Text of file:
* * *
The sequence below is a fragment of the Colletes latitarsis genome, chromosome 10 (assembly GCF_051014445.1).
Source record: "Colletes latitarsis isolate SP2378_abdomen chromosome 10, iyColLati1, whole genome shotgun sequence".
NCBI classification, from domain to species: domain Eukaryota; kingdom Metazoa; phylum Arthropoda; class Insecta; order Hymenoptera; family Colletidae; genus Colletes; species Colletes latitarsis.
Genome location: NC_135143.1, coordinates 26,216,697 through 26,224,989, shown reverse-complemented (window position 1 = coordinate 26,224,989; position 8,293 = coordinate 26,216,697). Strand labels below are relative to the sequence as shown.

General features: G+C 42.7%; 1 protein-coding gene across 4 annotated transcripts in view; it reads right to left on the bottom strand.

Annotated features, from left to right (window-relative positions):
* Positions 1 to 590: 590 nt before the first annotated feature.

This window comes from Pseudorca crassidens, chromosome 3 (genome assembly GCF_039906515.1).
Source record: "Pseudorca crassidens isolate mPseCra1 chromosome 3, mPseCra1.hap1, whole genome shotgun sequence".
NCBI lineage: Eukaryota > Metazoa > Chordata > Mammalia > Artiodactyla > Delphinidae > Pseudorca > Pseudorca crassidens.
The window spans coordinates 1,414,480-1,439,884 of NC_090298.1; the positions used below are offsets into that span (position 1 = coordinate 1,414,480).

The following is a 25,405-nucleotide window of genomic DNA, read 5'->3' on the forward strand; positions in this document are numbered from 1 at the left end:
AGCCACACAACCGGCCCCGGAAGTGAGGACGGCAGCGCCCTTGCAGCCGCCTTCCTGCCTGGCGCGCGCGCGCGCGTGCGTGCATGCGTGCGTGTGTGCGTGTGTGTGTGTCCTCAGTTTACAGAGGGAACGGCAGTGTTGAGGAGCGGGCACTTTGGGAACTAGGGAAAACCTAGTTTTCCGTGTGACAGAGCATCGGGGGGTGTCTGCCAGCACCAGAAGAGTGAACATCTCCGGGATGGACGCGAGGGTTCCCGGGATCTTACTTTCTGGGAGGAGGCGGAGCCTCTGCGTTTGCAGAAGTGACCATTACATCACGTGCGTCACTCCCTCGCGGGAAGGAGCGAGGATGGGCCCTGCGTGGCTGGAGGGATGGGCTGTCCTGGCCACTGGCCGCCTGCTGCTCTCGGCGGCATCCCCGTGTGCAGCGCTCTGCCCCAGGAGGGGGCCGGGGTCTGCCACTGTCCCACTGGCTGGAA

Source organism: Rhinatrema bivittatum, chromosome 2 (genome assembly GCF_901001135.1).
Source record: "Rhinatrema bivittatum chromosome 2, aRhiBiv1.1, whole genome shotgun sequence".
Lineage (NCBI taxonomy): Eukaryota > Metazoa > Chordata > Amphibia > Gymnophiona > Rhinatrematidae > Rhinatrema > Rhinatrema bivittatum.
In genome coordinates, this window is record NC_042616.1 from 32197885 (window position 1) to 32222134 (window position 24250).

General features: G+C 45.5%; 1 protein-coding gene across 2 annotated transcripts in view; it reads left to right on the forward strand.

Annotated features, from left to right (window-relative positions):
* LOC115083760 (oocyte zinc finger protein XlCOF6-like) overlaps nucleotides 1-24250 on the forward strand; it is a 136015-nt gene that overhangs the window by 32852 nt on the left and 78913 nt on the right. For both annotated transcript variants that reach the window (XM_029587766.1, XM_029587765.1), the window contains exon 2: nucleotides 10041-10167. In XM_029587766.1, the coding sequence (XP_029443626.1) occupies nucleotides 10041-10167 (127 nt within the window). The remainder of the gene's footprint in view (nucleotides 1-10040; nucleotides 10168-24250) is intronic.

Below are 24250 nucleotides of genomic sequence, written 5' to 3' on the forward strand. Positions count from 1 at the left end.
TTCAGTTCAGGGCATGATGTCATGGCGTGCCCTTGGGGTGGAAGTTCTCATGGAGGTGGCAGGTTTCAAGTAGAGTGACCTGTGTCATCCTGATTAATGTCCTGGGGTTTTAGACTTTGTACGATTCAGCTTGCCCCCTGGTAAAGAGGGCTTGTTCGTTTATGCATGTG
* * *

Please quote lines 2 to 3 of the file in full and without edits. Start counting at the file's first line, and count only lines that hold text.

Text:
Source record: "Colletes latitarsis isolate SP2378_abdomen chromosome 10, iyColLati1, whole genome shotgun sequence".
NCBI classification, from domain to species: domain Eukaryota; kingdom Metazoa; phylum Arthropoda; class Insecta; order Hymenoptera; family Colletidae; genus Colletes; species Colletes latitarsis.